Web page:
Cambridge carbon dating
We wanted to use science to test the accepted historical dates of several Old Kingdom monuments.One radioactive, or unstable, carbon isotope is C14, which decays over time and therefore provides scientists with a kind of clock for measuring the age of organic material.
So, every living thing is constantly exchanging carbon-14 with its environment as long as it lives. The carbon in its body will remain until it decomposes or fossilizes.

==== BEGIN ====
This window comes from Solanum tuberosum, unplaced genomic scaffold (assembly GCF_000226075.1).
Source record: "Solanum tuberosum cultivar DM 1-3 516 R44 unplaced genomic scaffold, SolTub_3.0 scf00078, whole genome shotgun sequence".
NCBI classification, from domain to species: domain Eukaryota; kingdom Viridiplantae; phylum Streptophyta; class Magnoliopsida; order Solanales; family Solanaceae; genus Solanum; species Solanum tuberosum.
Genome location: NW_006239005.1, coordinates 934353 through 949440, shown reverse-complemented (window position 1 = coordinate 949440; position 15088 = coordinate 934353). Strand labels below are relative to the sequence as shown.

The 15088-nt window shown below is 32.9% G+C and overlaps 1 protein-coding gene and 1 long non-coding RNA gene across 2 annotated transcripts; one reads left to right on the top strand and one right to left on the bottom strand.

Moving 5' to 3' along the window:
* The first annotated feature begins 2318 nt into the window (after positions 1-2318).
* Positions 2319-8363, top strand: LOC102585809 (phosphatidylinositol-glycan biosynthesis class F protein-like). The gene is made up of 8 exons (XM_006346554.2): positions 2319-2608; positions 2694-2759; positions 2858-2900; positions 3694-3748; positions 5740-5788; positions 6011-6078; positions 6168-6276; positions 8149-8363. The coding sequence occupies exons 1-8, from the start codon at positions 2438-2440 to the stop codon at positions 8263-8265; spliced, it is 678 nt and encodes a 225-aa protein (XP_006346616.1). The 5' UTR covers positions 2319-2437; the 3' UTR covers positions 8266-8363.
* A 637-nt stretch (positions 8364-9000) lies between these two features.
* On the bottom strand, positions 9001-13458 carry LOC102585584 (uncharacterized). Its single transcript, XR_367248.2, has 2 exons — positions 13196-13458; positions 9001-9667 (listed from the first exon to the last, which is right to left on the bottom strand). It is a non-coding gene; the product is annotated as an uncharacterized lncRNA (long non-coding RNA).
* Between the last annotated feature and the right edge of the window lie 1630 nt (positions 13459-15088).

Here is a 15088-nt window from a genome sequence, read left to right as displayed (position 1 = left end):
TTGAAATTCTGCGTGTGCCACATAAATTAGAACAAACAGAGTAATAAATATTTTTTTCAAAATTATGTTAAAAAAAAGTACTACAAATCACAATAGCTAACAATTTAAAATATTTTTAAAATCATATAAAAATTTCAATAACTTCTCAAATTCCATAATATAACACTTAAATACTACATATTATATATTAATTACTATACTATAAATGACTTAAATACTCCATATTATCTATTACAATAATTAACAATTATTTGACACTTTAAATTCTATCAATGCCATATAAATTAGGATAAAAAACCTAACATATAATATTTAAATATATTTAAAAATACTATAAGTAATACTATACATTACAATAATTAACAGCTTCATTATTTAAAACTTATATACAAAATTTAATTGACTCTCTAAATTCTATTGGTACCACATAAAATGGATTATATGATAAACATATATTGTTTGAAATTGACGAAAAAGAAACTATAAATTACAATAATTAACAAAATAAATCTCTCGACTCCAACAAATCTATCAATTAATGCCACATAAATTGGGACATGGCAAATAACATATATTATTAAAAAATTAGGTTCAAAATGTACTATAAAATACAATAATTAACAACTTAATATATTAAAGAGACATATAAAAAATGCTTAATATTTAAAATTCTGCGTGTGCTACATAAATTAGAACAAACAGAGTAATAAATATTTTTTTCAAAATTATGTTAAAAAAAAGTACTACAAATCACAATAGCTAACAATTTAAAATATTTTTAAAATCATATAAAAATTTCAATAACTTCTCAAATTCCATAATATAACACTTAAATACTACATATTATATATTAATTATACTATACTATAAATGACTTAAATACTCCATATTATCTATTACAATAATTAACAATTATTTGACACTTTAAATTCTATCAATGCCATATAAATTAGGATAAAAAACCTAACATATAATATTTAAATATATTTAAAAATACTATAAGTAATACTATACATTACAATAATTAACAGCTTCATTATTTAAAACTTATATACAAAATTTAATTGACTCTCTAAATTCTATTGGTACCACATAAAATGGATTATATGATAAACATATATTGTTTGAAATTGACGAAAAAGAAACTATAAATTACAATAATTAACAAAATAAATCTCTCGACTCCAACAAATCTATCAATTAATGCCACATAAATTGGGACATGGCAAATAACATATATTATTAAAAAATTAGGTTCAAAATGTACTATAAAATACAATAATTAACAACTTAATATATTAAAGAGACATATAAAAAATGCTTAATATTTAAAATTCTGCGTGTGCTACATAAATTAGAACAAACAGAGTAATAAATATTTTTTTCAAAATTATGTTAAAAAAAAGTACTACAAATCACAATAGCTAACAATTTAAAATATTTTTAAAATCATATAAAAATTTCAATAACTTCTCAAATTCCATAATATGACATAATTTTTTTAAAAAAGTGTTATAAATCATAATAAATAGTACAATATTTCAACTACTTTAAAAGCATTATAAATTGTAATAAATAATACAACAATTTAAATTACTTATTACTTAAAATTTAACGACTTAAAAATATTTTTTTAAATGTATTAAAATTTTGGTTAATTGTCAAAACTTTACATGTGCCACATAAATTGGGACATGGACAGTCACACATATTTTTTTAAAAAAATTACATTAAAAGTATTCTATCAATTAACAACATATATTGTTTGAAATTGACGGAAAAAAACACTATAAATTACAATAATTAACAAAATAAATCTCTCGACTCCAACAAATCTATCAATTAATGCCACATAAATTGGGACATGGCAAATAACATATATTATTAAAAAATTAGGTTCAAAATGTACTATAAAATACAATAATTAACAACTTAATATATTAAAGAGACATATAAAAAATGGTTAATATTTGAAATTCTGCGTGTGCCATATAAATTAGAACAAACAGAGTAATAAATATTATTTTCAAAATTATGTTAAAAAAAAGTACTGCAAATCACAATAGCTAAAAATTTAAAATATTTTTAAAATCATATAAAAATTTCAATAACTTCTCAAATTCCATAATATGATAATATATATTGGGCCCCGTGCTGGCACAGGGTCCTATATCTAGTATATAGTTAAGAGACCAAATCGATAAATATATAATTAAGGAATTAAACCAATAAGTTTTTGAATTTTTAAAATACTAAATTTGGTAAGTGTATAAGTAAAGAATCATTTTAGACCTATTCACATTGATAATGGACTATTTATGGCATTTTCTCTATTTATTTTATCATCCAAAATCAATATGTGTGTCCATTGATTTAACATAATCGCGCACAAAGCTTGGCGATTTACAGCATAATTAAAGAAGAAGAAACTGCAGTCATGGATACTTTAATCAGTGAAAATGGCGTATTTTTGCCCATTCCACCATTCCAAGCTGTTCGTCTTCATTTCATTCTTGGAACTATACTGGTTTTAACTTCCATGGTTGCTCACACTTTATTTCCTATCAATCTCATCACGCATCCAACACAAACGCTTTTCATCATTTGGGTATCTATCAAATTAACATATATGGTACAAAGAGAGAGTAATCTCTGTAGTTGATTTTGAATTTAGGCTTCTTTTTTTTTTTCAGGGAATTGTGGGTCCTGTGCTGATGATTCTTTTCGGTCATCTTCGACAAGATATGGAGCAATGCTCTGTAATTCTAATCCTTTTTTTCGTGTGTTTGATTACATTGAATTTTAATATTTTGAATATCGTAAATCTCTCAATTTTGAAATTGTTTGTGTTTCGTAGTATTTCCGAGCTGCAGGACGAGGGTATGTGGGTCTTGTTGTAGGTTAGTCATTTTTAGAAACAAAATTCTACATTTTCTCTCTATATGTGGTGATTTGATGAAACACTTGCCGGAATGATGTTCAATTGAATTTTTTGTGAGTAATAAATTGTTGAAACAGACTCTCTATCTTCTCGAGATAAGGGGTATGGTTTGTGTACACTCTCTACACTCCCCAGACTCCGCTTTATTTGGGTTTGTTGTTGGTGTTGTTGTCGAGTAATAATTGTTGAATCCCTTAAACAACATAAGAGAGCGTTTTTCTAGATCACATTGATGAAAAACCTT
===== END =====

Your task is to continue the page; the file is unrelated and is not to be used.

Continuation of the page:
The numbers of C14 atoms and non-radioactive carbon atoms remain approximately the same over time during the organism’s life.
As soon as a plant or animal dies, the carbon uptake stops.
Libby calculated the half-life of carbon-14 as 5568, a figure now known as the Libby half-life.
Following a conference at the University of Cambridge in 1962, a more accurate figure of 5730 years was agreed upon and this figure is now known as the Cambridge half-life.